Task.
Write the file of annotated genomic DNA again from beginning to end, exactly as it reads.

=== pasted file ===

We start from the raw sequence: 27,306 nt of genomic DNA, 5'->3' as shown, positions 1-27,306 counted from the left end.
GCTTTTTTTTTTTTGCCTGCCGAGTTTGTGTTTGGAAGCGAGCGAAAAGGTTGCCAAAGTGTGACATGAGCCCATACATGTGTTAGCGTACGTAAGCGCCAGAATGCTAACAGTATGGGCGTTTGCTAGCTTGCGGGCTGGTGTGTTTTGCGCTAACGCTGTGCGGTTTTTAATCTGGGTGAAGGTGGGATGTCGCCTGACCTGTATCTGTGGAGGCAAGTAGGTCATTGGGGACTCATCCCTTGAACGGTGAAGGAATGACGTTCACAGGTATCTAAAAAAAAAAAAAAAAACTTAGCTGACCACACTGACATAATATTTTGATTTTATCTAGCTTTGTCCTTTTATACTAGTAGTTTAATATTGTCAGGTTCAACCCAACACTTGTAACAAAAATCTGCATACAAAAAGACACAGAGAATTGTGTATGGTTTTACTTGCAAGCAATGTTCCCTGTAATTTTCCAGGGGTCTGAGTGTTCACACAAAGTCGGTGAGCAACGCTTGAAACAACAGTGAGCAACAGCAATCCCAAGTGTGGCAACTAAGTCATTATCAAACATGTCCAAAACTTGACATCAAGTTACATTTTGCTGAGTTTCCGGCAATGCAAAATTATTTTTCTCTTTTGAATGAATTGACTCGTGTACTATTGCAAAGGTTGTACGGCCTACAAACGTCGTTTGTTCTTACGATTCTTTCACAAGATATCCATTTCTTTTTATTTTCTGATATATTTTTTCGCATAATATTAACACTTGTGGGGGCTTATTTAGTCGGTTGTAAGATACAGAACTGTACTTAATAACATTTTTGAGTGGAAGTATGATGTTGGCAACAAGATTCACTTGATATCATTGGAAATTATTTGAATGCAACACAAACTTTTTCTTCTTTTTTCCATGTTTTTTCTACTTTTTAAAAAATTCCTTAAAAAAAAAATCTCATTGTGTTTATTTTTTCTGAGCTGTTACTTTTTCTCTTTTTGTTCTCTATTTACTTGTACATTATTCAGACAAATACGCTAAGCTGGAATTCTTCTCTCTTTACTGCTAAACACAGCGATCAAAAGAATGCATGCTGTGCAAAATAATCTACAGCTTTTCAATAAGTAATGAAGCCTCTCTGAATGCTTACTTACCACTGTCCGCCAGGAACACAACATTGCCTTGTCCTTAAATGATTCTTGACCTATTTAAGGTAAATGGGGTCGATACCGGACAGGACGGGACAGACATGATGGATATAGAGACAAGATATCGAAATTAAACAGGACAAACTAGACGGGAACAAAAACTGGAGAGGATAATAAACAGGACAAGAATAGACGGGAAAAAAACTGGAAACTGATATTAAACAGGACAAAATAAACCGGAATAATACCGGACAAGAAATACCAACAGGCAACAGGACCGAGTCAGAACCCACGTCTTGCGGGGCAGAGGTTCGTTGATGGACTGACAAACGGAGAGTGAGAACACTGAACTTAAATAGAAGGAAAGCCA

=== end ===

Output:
We start from the raw sequence: 27,306 nt of genomic DNA, 5'->3' as shown, positions 1-27,306 counted from the left end.
GCTTTTTTTTTTTTGCCTGCCGAGTTTGTGTTTGGAAGCGAGCGAAAAGGTTGCCAAAGTGTGACATGAGCCCATACATGTGTTAGCGTACGTAAGCGCCAGAATGCTAACAGTATGGGCGTTTGCTAGCTTGCGGGCTGGTGTGTTTTGCGCTAACGCTGTGCGGTTTTTAATCTGGGTGAAGGTGGGATGTCGCCTGACCTGTATCTGTGGAGGCAAGTAGGTCATTGGGGACTCATCCCTTGAACGGTGAAGGAATGACGTTCACAGGTATCTAAAAAAAAAAAAAAAAACTTAGCTGACCACACTGACATAATATTTTGATTTTATCTAGCTTTGTCCTTTTATACTAGTAGTTTAATATTGTCAGGTTCAACCCAACACTTGTAACAAAAATCTGCATACAAAAAGACACAGAGAATTGTGTATGGTTTTACTTGCAAGCAATGTTCCCTGTAATTTTCCAGGGGTCTGAGTGTTCACACAAAGTCGGTGAGCAACGCTTGAAACAACAGTGAGCAACAGCAATCCCAAGTGTGGCAACTAAGTCATTATCAAACATGTCCAAAACTTGACATCAAGTTACATTTTGCTGAGTTTCCGGCAATGCAAAATTATTTTTCTCTTTTGAATGAATTGACTCGTGTACTATTGCAAAGGTTGTACGGCCTACAAACGTCGTTTGTTCTTACGATTCTTTCACAAGATATCCATTTCTTTTTATTTTCTGATATATTTTTTCGCATAATATTAACACTTGTGGGGGCTTATTTAGTCGGTTGTAAGATACAGAACTGTACTTAATAACATTTTTGAGTGGAAGTATGATGTTGGCAACAAGATTCACTTGATATCATTGGAAATTATTTGAATGCAACACAAACTTTTTCTTCTTTTTTCCATGTTTTTTCTACTTTTTAAAAAATTCCTTAAAAAAAAAATCTCATTGTGTTTATTTTTTCTGAGCTGTTACTTTTTCTCTTTTTGTTCTCTATTTACTTGTACATTATTCAGACAAATACGCTAAGCTGGAATTCTTCTCTCTTTACTGCTAAACACAGCGATCAAAAGAATGCATGCTGTGCAAAATAATCTACAGCTTTTCAATAAGTAATGAAGCCTCTCTGAATGCTTACTTACCACTGTCCGCCAGGAACACAACATTGCCTTGTCCTTAAATGATTCTTGACCTATTTAAGGTAAATGGGGTCGATACCGGACAGGACGGGACAGACATGATGGATATAGAGACAAGATATCGAAATTAAACAGGACAAACTAGACGGGAACAAAAACTGGAGAGGATAATAAACAGGACAAGAATAGACGGGAAAAAAACTGGAAACTGATATTAAACAGGACAAAATAAACCGGAATAATACCGGACAAGAAATACCAACAGGCAACAGGACCGAGTCAGAACCCACGTCTTGCGGGGCAGAGGTTCGTTGATGGACTGACAAACGGAGAGTGAGAACACTGAACTTAAATAGAAGGAAAGCCA